A White House-sponsored meeting set for today on using big data was canceled; another on the microbiome scheduled for Monday sponsored by AAAS (ScienceInsider’s publisher) is also postponed. As Science Careers has reported, National Institutes of Health (NIH) and National Science Foundation peer-review panel meetings are on hold, which will delay the review of grant proposals.

    Other meetings are being affected by the absence of NIH participants. A meeting in Baltimore on HIV in children took place without many NIH researchers, according to the Miami Herald. Lamented Steven Lipshultz, a researcher from the University of Miami in Florida: “We’re looking at data from all over the country. And there is no one from the government there.”

  • In Japan, Novartis Official Apologizes for Problematic Drug Trials, Promises Reforms

    Sorry. Novartis Pharmaceuticals executive David Epstein, who expressed regret about a flawed clinical trial of one of the company’s drugs, at a press conference today in Tokyo.

    Dennis Normile/Science

    TOKYO—After a deep ritual bow while cameras clicked and flashed, David Epstein, division head of Novartis Pharmaceuticals, apologized for "the great concern and inconvenience experienced by patients, their families, and health care practitioners" as a result of flawed Japanese clinical trials involving one of the company’s drugs. Novartis employees participated in the trials of the hypertension drug Diovan, but the potential conflict was not reported by researchers. And a ministry of health panel reported earlier this week that there was data manipulation in scientific reports resulting from the trials, but could not conclude who did it or why.

    Diovan, known generically as valsartan, was approved to treat hypertension in Japan in 2000. Later clinical trials conducted at several universities sought to study whether the drug also helped prevent heart disease and stroke. Investigators found that a former Novartis employee helped two university research teams with data analysis, though that person's link to the company was not disclosed in published papers.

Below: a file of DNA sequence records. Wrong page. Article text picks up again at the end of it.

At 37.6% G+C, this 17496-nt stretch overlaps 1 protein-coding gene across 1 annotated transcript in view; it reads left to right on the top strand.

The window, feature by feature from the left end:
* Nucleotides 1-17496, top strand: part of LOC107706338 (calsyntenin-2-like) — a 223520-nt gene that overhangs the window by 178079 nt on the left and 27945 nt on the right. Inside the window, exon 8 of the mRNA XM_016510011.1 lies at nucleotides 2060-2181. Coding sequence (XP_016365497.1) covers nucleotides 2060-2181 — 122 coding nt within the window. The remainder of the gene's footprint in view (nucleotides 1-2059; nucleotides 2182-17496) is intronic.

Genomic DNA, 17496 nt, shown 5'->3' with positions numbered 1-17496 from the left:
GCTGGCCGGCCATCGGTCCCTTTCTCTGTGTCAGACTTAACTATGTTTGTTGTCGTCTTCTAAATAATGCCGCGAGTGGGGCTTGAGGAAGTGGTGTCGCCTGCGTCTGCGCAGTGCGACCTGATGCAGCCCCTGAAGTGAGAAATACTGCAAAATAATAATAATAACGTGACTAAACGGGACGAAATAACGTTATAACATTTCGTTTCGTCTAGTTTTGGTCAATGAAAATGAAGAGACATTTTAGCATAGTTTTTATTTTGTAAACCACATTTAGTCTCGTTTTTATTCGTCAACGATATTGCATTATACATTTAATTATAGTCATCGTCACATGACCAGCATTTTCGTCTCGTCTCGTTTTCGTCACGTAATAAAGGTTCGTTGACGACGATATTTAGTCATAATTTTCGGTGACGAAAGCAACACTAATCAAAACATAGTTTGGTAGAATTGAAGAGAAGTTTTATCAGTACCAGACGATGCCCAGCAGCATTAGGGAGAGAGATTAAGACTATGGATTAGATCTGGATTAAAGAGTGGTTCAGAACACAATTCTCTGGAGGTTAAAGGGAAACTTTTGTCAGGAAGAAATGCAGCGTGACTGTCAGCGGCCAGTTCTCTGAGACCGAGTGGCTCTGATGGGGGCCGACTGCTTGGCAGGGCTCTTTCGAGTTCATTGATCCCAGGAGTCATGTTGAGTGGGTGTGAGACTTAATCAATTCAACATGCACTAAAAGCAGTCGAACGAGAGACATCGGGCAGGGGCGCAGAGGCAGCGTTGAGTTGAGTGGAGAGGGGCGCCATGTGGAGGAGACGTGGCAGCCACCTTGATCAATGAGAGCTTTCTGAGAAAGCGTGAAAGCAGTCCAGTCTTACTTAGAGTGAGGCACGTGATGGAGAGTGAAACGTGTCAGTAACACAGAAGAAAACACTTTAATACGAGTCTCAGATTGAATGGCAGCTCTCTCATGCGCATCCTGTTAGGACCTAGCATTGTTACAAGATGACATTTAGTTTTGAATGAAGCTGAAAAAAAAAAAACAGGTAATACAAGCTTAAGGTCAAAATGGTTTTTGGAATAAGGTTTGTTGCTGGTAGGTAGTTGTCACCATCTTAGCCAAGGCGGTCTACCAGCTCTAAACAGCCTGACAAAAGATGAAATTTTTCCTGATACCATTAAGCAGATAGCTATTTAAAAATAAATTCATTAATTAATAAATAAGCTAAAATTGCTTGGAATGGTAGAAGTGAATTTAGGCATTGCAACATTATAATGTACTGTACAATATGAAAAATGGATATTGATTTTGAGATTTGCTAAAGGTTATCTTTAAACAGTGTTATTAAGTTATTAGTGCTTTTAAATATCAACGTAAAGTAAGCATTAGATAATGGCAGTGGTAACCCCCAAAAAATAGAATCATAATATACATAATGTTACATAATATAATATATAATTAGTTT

The various investigations have indicated that the university researchers turned to Novartis employees for help in the statistical analysis. "In retrospect, people did not have the skills in academia to conduct these trials, nor did we have the controls in place to ensure our people participated in an appropriate manner," Epstein said. He said that he agreed with the interim finding of the health ministry panel that both Novartis and the universities involved shared blame.

  • Astronaut's Help Gives Hollywood's Take on Space Some Gravity

    Lost in space. New film Gravity sets astronauts adrift.

    © 2013 Warner Bros. Entertainment Inc.

    Catherine “Cady” Coleman is a chemist, former Air Force officer, flute player, scuba diver, and astronaut. And most recently: Hollywood adviser. In 2011, while serving 159 days aboard the International Space Station (ISS), Coleman spoke with actress Sandra Bullock, helping Bullock parse her role as a newbie astronaut destined for disaster in the dizzying new space thriller Gravity, opening tomorrow. The film sets Bullock’s character adrift in space after a catastrophic collision with space debris destroys her shuttle.

    In a recent interview with ScienceInsider, Coleman said her days in space were, by design, never as eventful as in the movies. But for her, Gravity captures the essence of life 400 kilometers above Earth. The interview has been edited for clarity and length.

    Q: What questions did Bullock ask you? What did she want to know?